New initiative aims to give 'the gift of movement' 

Legs for Locals will raise funds for the physically impaired, one candidate at a time

click to enlarge PHOTO SUBMITTED - Legs for locals Local Brendan Cavanagh, who broke his back while snowboarding in December, is the first candidate for a new fundraising initiative called Legs for Locals which will support the physically impaired.
  • photo submitted
  • Legs for locals Local Brendan Cavanagh, who broke his back while snowboarding in December, is the first candidate for a new fundraising initiative called Legs for Locals which will support the physically impaired.

At its very core, Whistler is a place based on movement.

Whether gliding down a mountain, hurtling off a halfpipe or trekking through the forest, people come to Whistler to move and be moved.

But that mobility can be taken in an instant, and that's why resort resident Jenna Jones has launched Legs for Locals, an initiative to raise money for the physically impaired in Whistler.

"(Legs for Locals) is a very tangible community support network where 100 per cent of the proceeds go to something you'll physically see in the future, which is giving the gift of movement," Jones said.

Disillusioned with the lack of transparency at some large-scale charities, the 27-year-old Jones wanted to create a way for donations to go directly to someone who needs them. The idea is to raise funds for one candidate at a time through community events and online awareness campaigns.

First on her list? Local Brendan Cavanagh, who broke his back while snowboarding on Blackcomb Mountain in December, and who is fighting to walk again.

"Brendan had a spinal cord injury on a hill we all ride every day, so it hits home and it's something where the $30,000 we're planning to raise will go directly to his (rehab)," Jones said.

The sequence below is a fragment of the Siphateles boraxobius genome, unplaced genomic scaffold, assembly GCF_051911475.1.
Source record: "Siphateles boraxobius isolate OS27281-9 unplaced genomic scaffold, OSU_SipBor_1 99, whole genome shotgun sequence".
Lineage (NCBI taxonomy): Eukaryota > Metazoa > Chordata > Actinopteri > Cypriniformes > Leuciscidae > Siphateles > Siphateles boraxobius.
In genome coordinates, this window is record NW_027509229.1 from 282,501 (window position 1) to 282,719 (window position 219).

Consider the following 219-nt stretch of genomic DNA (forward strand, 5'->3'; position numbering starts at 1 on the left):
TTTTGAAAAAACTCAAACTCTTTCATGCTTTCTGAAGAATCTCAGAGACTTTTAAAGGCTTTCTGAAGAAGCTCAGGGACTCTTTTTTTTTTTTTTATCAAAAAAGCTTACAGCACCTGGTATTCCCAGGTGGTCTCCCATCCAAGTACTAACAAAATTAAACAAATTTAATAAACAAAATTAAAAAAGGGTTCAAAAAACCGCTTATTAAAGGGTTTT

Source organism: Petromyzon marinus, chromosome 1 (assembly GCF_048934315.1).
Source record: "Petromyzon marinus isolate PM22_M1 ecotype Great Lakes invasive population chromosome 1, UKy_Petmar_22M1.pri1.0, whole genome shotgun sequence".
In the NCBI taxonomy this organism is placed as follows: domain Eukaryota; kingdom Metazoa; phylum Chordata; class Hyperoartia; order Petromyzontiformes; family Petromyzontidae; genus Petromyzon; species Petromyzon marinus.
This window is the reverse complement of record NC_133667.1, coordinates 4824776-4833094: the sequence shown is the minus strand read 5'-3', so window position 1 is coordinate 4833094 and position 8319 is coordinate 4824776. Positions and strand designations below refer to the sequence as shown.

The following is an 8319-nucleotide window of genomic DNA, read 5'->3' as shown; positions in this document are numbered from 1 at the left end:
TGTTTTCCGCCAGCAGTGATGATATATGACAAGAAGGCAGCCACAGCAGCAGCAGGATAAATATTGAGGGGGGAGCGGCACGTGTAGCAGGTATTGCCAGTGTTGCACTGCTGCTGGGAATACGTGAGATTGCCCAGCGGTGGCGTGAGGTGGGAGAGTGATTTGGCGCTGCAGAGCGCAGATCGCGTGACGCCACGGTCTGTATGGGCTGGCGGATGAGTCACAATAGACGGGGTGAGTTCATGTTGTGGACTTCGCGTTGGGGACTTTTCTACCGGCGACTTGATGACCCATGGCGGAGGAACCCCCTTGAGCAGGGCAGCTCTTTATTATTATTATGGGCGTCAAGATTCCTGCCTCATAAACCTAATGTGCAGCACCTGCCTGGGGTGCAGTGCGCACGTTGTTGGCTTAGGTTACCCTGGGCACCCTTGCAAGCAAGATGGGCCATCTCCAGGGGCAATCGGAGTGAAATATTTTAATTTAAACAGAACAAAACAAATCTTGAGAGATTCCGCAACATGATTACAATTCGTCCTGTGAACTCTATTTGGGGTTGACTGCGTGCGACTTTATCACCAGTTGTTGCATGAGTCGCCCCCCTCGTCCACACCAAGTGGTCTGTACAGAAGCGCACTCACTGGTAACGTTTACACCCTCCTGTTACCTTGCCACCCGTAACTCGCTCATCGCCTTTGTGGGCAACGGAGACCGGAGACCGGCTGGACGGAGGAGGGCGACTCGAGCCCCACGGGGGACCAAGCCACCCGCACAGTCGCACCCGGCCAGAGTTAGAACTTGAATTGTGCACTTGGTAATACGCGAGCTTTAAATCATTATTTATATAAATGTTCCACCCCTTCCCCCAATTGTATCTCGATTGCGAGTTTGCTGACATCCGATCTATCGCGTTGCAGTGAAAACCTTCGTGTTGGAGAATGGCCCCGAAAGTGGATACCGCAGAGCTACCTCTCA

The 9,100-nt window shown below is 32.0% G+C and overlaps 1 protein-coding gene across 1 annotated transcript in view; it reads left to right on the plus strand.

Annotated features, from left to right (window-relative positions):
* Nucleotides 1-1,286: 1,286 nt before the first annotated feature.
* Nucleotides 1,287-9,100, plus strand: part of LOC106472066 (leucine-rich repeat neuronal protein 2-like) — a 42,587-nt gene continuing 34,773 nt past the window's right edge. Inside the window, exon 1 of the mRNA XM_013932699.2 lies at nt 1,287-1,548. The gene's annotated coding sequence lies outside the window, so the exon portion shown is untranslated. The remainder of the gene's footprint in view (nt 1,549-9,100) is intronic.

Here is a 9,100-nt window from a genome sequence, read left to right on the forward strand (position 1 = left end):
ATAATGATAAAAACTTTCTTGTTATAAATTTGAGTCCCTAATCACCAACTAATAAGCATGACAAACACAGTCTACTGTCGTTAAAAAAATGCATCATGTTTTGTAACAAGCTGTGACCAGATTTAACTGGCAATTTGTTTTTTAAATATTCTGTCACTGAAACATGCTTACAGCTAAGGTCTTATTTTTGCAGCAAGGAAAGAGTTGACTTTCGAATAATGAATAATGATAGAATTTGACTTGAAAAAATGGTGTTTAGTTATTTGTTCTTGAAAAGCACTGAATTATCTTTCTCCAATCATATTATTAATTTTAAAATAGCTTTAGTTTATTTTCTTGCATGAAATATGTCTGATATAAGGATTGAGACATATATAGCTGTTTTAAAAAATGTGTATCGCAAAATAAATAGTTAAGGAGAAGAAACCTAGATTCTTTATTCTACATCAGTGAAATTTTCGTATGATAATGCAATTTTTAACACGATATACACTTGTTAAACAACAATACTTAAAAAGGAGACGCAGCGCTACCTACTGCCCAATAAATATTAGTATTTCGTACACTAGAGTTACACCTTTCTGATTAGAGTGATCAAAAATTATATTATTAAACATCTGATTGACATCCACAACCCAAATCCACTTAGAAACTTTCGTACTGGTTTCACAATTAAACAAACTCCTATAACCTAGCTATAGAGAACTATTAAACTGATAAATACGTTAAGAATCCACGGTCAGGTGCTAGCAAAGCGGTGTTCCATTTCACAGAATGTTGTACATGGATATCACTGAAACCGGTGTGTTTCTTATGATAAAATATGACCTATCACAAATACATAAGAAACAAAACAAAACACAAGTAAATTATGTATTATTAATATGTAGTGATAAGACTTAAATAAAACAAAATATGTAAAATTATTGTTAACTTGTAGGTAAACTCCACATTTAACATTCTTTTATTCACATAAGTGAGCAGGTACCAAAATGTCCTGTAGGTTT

Jones was unaware of Cavanagh until a mutual friend mentioned him as a potential candidate. The outpouring of support from a complete stranger overwhelmed the 33-year-old Cavanagh, organizer of the Whistler Haunted House.

"I was pretty floored that there was this person who showed up out of nowhere with such an interest in my situation," he said. "I was absolutely amazed."

Since Cavanagh's injury, he has been working tirelessly with therapists at the G.F. Strong Rehabilitation Centre in Vancouver, and recently regained movement in his toes. While he admits the road to recovery can sometimes be a lonely, frustrating journey, he said the support from the community — including the more than $12,000 he's raised through a crowdfunding campaign — helps keep him going. (Donate at www.gofundme.com/brendansrecovery.)

"Oh God, it's changed me almost entirely," he said. "It really seems to take an extreme situation sometimes for people to see that we love each other. I've felt so loved, and I don't think I've ever felt that way before. It's a strange feeling for me but it's a very welcome one."

Several local businesses have lent their support to Legs for Locals so far. The FireRock Lounge will not only host a launch party on March 31 at 8 p.m., but will donate partial proceeds from the Locals Live jam night every Tuesday until the fundraising mark is met. Other supporting businesses include the Whistler Brewing Company, Loka Yoga and Scandinave Spa.

For the month of March, Jones has launched Get Up, Stand Up, a viral campaign to raise awareness of spinal cord injuries. To get involved, post a photo or video to social media of yourself doing an activity or everyday task without using your legs with the hashtag #GetUpStandUp.

Visit www.facebook.com/legsforlocals for more information or donate to the initiative at www.gofundme.com/nmm4ao.

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